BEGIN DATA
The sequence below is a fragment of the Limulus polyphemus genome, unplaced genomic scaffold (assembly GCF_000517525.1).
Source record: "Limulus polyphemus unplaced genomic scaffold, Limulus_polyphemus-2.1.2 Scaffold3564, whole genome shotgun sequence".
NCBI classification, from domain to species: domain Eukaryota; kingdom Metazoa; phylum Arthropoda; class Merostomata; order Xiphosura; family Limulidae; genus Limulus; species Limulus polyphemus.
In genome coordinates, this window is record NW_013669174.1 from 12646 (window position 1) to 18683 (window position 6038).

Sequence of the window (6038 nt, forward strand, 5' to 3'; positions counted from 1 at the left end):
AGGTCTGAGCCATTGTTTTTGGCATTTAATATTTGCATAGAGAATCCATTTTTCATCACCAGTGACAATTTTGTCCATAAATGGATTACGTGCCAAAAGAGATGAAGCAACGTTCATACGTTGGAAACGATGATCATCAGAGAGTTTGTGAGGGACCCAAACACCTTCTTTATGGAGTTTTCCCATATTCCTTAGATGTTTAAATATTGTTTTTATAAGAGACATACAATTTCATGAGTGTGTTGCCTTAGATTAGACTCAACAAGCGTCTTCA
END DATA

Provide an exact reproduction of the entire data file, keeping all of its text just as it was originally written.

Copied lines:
The sequence below is a fragment of the Limulus polyphemus genome, unplaced genomic scaffold (assembly GCF_000517525.1).
Source record: "Limulus polyphemus unplaced genomic scaffold, Limulus_polyphemus-2.1.2 Scaffold3564, whole genome shotgun sequence".
NCBI classification, from domain to species: domain Eukaryota; kingdom Metazoa; phylum Arthropoda; class Merostomata; order Xiphosura; family Limulidae; genus Limulus; species Limulus polyphemus.
In genome coordinates, this window is record NW_013669174.1 from 12646 (window position 1) to 18683 (window position 6038).

Sequence of the window (6038 nt, forward strand, 5' to 3'; positions counted from 1 at the left end):
AGGTCTGAGCCATTGTTTTTGGCATTTAATATTTGCATAGAGAATCCATTTTTCATCACCAGTGACAATTTTGTCCATAAATGGATTACGTGCCAAAAGAGATGAAGCAACGTTCATACGTTGGAAACGATGATCATCAGAGAGTTTGTGAGGGACCCAAACACCTTCTTTATGGAGTTTTCCCATATTCCTTAGATGTTTAAATATTGTTTTTATAAGAGACATACAATTTCATGAGTGTGTTGCCTTAGATTAGACTCAACAAGCGTCTTCA